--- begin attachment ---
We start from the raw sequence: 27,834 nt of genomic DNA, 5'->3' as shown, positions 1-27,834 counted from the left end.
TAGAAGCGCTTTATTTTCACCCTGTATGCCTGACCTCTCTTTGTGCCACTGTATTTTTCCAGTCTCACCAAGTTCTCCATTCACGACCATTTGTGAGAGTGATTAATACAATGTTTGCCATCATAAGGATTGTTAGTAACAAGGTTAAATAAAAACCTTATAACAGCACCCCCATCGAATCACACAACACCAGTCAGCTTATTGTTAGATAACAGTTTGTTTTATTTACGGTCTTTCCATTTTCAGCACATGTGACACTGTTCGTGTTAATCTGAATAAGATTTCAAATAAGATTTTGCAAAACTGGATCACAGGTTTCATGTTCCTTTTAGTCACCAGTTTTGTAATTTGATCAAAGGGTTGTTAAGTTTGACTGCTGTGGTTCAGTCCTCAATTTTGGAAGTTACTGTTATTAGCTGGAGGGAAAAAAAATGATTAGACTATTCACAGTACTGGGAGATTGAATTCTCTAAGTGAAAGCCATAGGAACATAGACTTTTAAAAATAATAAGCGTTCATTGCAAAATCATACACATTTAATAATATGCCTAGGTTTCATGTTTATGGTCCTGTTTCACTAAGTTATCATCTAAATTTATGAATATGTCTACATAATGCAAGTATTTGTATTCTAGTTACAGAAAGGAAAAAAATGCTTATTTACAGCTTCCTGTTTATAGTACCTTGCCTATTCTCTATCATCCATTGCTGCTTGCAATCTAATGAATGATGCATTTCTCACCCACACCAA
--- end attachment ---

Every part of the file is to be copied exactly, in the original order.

We start from the raw sequence: 27,834 nt of genomic DNA, 5'->3' as shown, positions 1-27,834 counted from the left end.
TAGAAGCGCTTTATTTTCACCCTGTATGCCTGACCTCTCTTTGTGCCACTGTATTTTTCCAGTCTCACCAAGTTCTCCATTCACGACCATTTGTGAGAGTGATTAATACAATGTTTGCCATCATAAGGATTGTTAGTAACAAGGTTAAATAAAAACCTTATAACAGCACCCCCATCGAATCACACAACACCAGTCAGCTTATTGTTAGATAACAGTTTGTTTTATTTACGGTCTTTCCATTTTCAGCACATGTGACACTGTTCGTGTTAATCTGAATAAGATTTCAAATAAGATTTTGCAAAACTGGATCACAGGTTTCATGTTCCTTTTAGTCACCAGTTTTGTAATTTGATCAAAGGGTTGTTAAGTTTGACTGCTGTGGTTCAGTCCTCAATTTTGGAAGTTACTGTTATTAGCTGGAGGGAAAAAAAATGATTAGACTATTCACAGTACTGGGAGATTGAATTCTCTAAGTGAAAGCCATAGGAACATAGACTTTTAAAAATAATAAGCGTTCATTGCAAAATCATACACATTTAATAATATGCCTAGGTTTCATGTTTATGGTCCTGTTTCACTAAGTTATCATCTAAATTTATGAATATGTCTACATAATGCAAGTATTTGTATTCTAGTTACAGAAAGGAAAAAAATGCTTATTTACAGCTTCCTGTTTATAGTACCTTGCCTATTCTCTATCATCCATTGCTGCTTGCAATCTAATGAATGATGCATTTCTCACCCACACCAA